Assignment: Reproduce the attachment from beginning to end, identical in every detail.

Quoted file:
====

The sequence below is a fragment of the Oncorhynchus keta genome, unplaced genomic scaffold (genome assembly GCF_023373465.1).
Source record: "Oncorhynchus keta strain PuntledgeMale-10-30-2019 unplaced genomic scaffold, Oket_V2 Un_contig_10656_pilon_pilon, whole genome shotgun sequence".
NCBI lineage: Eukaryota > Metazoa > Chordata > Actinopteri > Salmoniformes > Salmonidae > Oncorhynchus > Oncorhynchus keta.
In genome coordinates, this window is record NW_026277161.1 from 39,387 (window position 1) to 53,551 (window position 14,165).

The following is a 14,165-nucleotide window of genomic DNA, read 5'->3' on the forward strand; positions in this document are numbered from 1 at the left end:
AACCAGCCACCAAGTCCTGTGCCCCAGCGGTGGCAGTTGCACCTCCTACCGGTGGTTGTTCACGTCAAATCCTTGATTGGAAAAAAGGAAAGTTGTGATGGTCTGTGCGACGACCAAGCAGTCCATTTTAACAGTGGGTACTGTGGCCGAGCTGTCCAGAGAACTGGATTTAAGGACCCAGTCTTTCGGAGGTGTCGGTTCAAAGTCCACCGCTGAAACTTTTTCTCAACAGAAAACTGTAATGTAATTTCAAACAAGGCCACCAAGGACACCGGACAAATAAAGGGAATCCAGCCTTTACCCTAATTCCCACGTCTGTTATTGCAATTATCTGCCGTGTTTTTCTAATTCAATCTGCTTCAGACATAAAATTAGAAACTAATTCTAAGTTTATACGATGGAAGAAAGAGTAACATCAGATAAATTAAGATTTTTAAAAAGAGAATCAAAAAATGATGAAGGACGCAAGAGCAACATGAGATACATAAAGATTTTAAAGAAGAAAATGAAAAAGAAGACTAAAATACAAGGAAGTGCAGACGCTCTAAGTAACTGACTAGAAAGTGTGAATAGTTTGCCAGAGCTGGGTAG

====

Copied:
The sequence below is a fragment of the Oncorhynchus keta genome, unplaced genomic scaffold (genome assembly GCF_023373465.1).
Source record: "Oncorhynchus keta strain PuntledgeMale-10-30-2019 unplaced genomic scaffold, Oket_V2 Un_contig_10656_pilon_pilon, whole genome shotgun sequence".
NCBI lineage: Eukaryota > Metazoa > Chordata > Actinopteri > Salmoniformes > Salmonidae > Oncorhynchus > Oncorhynchus keta.
In genome coordinates, this window is record NW_026277161.1 from 39,387 (window position 1) to 53,551 (window position 14,165).

The following is a 14,165-nucleotide window of genomic DNA, read 5'->3' on the forward strand; positions in this document are numbered from 1 at the left end:
AACCAGCCACCAAGTCCTGTGCCCCAGCGGTGGCAGTTGCACCTCCTACCGGTGGTTGTTCACGTCAAATCCTTGATTGGAAAAAAGGAAAGTTGTGATGGTCTGTGCGACGACCAAGCAGTCCATTTTAACAGTGGGTACTGTGGCCGAGCTGTCCAGAGAACTGGATTTAAGGACCCAGTCTTTCGGAGGTGTCGGTTCAAAGTCCACCGCTGAAACTTTTTCTCAACAGAAAACTGTAATGTAATTTCAAACAAGGCCACCAAGGACACCGGACAAATAAAGGGAATCCAGCCTTTACCCTAATTCCCACGTCTGTTATTGCAATTATCTGCCGTGTTTTTCTAATTCAATCTGCTTCAGACATAAAATTAGAAACTAATTCTAAGTTTATACGATGGAAGAAAGAGTAACATCAGATAAATTAAGATTTTTAAAAAGAGAATCAAAAAATGATGAAGGACGCAAGAGCAACATGAGATACATAAAGATTTTAAAGAAGAAAATGAAAAAGAAGACTAAAATACAAGGAAGTGCAGACGCTCTAAGTAACTGACTAGAAAGTGTGAATAGTTTGCCAGAGCTGGGTAG